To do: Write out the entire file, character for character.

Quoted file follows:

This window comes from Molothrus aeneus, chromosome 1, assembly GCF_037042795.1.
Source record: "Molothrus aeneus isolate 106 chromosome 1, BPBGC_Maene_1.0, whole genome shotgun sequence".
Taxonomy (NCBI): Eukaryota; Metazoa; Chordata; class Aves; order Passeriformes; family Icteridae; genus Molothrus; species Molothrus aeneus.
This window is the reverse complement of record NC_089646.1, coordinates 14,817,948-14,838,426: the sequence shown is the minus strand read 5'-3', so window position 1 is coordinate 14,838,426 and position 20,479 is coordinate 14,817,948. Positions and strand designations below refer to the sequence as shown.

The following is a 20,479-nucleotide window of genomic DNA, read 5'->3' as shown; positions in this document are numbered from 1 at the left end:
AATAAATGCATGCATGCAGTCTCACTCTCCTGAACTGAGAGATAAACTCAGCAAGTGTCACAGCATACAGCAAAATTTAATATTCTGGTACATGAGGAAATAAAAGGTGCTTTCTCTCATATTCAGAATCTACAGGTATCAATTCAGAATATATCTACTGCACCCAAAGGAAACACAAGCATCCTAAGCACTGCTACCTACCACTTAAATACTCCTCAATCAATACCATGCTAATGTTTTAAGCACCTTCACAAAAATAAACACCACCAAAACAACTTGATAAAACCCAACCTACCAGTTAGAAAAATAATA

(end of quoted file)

This window comes from Molothrus aeneus, chromosome 1, assembly GCF_037042795.1.
Source record: "Molothrus aeneus isolate 106 chromosome 1, BPBGC_Maene_1.0, whole genome shotgun sequence".
Taxonomy (NCBI): Eukaryota; Metazoa; Chordata; class Aves; order Passeriformes; family Icteridae; genus Molothrus; species Molothrus aeneus.
This window is the reverse complement of record NC_089646.1, coordinates 14,817,948-14,838,426: the sequence shown is the minus strand read 5'-3', so window position 1 is coordinate 14,838,426 and position 20,479 is coordinate 14,817,948. Positions and strand designations below refer to the sequence as shown.

The following is a 20,479-nucleotide window of genomic DNA, read 5'->3' as shown; positions in this document are numbered from 1 at the left end:
AATAAATGCATGCATGCAGTCTCACTCTCCTGAACTGAGAGATAAACTCAGCAAGTGTCACAGCATACAGCAAAATTTAATATTCTGGTACATGAGGAAATAAAAGGTGCTTTCTCTCATATTCAGAATCTACAGGTATCAATTCAGAATATATCTACTGCACCCAAAGGAAACACAAGCATCCTAAGCACTGCTACCTACCACTTAAATACTCCTCAATCAATACCATGCTAATGTTTTAAGCACCTTCACAAAAATAAACACCACCAAAACAACTTGATAAAACCCAACCTACCAGTTAGAAAAATAATA